The total budget of Turismo de Portugal was EUR 244 million in 2016, of which half is derived from dedicated taxes on gambling, with the remainder from EU Structural Funds and other public funding. The promotional budget is around EUR 45 million and includes expenditure on promotion at national and international level, as well as the co-financing of regional promotion abroad (ARPTs), to which private companies and regional tourism bodies also contribute.

Portugal: Organisational chart of tourism bodies

Source: OECD, adapted from Turismo de Portugal, 2018.

Tourism policies and programmes

Like many established tourism destinations, Portugal is experiencing challenges to remain competitive in the face of change, resulting in the need for continuous innovation.

Sustainability is perhaps the most important challenge for Portugal. More specifically, how to remain competitive while promoting tourism as a tool for regional development, preserving the natural and cultural resources and authenticity of destinations, creating quality jobs, reducing seasonality and regional imbalances, and maintaining a good balance between residents and tourists.

To address this challenge, the Ministry launched the Tourism Strategy 2027 (TS27), which establishes a strategic framework for tourism development in Portugal for the next decade. Development of the strategy involved large numbers of tourism stakeholders from across the country in an open and participatory process utilising web based platforms and regional discussion workshops.

TS27 sets out a vision for the Portuguese tourism industry that:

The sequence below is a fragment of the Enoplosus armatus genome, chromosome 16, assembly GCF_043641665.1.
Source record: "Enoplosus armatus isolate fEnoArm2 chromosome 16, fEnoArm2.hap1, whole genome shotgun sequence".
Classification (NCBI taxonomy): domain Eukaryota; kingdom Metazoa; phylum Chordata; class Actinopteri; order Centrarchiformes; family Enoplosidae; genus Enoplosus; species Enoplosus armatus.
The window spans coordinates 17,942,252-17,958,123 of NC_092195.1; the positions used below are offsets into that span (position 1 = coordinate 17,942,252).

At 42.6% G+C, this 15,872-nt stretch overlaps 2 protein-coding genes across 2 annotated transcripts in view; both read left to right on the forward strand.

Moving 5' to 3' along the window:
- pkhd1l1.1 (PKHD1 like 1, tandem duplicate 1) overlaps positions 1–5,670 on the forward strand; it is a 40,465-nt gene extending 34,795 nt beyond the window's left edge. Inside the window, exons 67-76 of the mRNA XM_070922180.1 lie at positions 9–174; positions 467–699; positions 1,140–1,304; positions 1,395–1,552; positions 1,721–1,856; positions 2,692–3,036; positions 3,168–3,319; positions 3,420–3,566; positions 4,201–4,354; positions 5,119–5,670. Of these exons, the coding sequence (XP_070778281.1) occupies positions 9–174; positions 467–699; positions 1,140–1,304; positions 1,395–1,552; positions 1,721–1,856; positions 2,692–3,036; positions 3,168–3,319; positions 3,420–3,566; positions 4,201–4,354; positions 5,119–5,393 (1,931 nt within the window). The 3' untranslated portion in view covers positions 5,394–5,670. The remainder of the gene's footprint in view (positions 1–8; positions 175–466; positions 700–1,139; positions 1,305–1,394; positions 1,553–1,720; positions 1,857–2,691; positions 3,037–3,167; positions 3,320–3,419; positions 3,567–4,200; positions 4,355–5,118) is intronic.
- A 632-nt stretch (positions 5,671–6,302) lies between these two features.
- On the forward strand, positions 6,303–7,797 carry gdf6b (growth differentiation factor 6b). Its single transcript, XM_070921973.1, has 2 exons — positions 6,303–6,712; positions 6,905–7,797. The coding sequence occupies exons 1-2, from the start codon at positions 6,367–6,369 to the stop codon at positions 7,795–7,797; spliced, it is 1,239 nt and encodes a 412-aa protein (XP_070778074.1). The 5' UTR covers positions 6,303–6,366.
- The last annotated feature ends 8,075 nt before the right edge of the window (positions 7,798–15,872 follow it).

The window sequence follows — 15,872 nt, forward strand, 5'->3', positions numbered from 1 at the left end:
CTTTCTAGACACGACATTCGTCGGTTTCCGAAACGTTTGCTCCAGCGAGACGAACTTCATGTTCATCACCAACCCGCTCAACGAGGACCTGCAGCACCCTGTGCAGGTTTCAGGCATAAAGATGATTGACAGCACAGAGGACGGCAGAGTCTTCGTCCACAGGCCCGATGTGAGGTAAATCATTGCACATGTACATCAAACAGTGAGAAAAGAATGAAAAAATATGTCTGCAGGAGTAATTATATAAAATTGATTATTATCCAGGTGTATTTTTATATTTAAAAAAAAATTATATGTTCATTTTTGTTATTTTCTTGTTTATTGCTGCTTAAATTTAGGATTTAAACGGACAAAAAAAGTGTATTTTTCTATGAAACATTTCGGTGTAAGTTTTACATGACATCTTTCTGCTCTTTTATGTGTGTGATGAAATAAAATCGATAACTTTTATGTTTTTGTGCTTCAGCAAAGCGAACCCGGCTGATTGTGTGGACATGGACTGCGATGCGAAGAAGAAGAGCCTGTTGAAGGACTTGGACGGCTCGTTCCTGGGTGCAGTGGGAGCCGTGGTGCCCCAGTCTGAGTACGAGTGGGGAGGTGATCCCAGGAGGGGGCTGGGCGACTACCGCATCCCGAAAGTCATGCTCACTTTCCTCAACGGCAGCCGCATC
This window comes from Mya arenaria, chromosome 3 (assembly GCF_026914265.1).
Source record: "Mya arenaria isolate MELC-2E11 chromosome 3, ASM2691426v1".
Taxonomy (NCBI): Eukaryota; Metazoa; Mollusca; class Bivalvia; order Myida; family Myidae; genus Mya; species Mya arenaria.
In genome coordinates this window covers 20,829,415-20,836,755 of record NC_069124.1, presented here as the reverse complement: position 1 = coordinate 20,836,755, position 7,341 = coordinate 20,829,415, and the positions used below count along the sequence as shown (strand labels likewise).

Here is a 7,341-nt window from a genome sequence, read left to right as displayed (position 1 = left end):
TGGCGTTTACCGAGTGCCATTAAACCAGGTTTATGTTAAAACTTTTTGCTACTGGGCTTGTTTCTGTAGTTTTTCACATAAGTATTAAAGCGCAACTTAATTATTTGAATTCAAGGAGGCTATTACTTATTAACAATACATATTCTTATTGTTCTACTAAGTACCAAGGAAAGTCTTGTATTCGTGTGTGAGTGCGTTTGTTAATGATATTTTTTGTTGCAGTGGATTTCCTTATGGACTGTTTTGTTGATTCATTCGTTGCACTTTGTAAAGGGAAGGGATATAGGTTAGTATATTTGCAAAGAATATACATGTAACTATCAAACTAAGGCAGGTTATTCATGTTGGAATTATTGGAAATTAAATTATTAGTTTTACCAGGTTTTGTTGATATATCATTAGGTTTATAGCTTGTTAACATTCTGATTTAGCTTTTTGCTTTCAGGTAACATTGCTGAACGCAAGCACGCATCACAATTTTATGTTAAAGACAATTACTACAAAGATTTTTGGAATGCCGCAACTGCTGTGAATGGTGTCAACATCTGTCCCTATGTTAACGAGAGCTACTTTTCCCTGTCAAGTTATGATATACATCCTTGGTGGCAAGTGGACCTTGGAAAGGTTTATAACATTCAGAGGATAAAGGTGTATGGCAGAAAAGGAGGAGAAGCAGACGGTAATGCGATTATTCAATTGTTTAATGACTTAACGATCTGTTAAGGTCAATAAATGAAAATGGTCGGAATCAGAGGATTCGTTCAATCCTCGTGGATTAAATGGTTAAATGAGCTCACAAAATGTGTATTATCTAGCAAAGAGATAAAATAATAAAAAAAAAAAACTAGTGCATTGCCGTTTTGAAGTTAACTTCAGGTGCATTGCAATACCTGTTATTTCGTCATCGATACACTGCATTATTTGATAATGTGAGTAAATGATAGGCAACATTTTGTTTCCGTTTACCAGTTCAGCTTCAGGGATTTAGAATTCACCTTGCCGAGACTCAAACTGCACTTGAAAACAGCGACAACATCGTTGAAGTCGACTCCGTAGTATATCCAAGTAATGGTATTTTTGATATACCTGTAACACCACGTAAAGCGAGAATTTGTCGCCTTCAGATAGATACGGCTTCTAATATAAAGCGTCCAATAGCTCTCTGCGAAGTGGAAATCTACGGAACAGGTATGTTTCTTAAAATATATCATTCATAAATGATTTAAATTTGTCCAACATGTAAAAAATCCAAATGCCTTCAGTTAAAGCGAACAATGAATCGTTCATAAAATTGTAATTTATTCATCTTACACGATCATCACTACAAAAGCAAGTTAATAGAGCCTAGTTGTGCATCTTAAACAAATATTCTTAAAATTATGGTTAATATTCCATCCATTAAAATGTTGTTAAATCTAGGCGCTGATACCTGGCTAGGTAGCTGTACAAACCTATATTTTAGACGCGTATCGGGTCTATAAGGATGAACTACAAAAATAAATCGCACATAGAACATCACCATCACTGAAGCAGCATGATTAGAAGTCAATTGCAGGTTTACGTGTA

• Affirms tourism as a hub for economic, social and environmental development throughout the territory, positioning Portugal as one of the most competitive and sustainable tourism destinations in the world.

This vision represents a broader perspective in terms of key tourism policy priorities, positioning Portugal as a:

  • Sustainable destination; a cohesive territory, where the benefits of tourism are spread widely; an innovative and competitive destination; a country that values work and talent; an attractive destination to visit, invest, live and study; an inclusive, open and connected country; and an international benchmark in terms of the production of goods and services for the tourism industry.

A ten-year strategy requires a certain degree of flexibility and TS27 will be implemented through various programs and projects which combine a long-term vision with short-term actions.

Putting people at the core of tourism policy, Tourism Strategy 2027 established five strategic pillars: